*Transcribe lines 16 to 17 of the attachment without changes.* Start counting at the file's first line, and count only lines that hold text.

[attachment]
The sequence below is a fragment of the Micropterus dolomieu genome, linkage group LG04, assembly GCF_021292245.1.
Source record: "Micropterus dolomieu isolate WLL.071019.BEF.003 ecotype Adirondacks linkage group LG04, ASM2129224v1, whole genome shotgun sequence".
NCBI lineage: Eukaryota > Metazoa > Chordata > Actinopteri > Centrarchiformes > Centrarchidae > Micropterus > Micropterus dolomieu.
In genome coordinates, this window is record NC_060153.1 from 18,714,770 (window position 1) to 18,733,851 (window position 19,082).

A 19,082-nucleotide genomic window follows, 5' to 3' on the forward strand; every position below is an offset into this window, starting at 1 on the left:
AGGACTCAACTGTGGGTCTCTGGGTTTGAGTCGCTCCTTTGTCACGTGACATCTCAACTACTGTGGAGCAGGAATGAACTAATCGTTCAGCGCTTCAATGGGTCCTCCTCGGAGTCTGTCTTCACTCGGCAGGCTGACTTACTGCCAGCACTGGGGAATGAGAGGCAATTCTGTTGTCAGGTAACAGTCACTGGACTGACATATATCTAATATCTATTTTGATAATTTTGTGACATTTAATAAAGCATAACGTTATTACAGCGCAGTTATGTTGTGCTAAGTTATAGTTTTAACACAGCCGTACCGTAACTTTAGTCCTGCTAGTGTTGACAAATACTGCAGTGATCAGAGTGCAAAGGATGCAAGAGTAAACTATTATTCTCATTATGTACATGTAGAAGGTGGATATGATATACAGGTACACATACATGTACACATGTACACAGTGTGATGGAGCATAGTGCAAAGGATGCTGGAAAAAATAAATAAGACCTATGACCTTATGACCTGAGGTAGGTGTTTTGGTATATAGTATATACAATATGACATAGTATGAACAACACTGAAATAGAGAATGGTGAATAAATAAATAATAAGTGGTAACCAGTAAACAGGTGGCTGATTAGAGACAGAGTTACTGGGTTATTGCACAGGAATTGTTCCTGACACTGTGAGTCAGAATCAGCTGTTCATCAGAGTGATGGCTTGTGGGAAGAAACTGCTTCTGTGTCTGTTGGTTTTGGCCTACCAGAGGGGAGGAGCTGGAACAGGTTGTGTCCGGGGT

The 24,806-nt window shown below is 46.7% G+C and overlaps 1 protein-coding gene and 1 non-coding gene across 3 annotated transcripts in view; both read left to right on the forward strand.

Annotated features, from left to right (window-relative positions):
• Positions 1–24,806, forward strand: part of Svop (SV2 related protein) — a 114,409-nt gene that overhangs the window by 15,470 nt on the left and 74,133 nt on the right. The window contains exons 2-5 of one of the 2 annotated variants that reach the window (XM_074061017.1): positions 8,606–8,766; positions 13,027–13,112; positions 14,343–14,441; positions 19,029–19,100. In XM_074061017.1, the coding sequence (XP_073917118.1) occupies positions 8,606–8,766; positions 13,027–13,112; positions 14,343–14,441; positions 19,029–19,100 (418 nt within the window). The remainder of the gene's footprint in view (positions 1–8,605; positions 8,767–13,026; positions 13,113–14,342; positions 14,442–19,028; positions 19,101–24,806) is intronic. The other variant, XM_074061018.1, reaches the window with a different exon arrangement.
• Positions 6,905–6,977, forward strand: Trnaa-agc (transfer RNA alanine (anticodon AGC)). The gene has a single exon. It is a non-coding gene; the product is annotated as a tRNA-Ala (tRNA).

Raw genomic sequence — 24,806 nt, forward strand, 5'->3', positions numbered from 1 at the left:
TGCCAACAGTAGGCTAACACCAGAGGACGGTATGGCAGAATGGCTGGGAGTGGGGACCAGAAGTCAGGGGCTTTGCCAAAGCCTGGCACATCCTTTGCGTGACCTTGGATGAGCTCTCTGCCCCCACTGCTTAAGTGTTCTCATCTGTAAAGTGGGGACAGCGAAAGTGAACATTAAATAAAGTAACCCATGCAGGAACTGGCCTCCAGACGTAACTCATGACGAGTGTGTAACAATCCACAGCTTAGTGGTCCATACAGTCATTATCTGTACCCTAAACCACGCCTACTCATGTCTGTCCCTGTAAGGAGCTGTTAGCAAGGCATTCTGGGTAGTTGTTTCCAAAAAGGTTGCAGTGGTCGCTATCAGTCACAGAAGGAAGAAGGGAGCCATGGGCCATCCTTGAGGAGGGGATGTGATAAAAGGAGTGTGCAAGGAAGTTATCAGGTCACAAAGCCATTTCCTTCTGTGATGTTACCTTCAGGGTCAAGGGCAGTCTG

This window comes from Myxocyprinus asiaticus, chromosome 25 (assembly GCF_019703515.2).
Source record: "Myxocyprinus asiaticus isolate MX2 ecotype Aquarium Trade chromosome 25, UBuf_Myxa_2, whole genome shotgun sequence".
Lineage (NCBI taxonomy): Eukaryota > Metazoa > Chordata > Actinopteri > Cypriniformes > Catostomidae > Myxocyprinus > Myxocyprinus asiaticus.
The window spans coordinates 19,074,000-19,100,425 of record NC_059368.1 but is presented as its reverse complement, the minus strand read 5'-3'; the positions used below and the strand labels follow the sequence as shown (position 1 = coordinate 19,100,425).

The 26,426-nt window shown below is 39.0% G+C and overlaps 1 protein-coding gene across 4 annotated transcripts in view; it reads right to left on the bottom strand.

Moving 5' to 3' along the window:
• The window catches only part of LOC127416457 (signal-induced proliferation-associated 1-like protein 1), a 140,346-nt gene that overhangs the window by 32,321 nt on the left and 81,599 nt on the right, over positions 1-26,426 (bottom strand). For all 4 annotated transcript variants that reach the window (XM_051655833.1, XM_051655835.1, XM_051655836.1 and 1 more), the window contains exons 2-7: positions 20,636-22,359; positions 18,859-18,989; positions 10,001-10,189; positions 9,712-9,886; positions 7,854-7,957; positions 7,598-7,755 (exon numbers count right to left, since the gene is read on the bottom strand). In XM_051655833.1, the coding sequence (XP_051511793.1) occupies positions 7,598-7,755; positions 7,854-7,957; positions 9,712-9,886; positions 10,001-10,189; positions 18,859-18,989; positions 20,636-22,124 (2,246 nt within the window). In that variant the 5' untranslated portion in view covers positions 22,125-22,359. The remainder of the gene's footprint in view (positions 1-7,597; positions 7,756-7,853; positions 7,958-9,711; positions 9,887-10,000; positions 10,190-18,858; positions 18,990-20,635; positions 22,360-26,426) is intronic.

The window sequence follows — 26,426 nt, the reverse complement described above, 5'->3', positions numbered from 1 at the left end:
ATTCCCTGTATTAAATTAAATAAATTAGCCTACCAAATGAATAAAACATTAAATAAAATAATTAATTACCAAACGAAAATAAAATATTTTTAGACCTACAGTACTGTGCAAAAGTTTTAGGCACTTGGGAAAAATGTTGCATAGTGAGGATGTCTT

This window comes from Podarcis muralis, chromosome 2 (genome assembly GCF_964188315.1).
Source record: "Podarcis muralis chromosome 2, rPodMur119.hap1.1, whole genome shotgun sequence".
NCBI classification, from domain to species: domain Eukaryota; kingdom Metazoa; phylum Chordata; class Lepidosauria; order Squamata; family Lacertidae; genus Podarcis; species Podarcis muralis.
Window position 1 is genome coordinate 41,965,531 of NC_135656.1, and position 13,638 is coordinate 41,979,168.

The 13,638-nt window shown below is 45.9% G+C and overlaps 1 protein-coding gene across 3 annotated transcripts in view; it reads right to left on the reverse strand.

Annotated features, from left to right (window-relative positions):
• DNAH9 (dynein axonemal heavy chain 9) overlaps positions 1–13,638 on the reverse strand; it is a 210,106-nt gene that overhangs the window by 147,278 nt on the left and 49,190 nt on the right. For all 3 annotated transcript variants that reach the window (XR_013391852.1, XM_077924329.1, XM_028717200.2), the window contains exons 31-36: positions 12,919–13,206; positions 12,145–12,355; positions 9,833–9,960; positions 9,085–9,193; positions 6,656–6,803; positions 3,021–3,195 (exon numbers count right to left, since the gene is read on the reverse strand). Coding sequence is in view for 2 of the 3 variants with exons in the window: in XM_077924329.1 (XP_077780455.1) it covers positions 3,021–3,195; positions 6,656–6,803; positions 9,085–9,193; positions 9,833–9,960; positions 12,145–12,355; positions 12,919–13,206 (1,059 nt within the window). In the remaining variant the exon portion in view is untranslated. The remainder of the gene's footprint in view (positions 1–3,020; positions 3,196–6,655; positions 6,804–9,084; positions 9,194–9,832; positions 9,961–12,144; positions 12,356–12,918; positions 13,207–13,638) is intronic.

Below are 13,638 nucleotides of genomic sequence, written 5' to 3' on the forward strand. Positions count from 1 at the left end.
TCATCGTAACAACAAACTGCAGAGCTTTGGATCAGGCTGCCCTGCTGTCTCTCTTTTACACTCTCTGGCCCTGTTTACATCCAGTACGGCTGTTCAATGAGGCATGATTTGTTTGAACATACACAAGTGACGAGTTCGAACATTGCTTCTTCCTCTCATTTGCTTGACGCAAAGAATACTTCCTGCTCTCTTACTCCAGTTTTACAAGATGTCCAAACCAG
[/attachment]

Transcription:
The window spans coordinates 19,074,000-19,100,425 of record NC_059368.1 but is presented as its reverse complement, the minus strand read 5'-3'; the positions used below and the strand labels follow the sequence as shown (position 1 = coordinate 19,100,425).

The 26,426-nt window shown below is 39.0% G+C and overlaps 1 protein-coding gene across 4 annotated transcripts in view; it reads right to left on the bottom strand.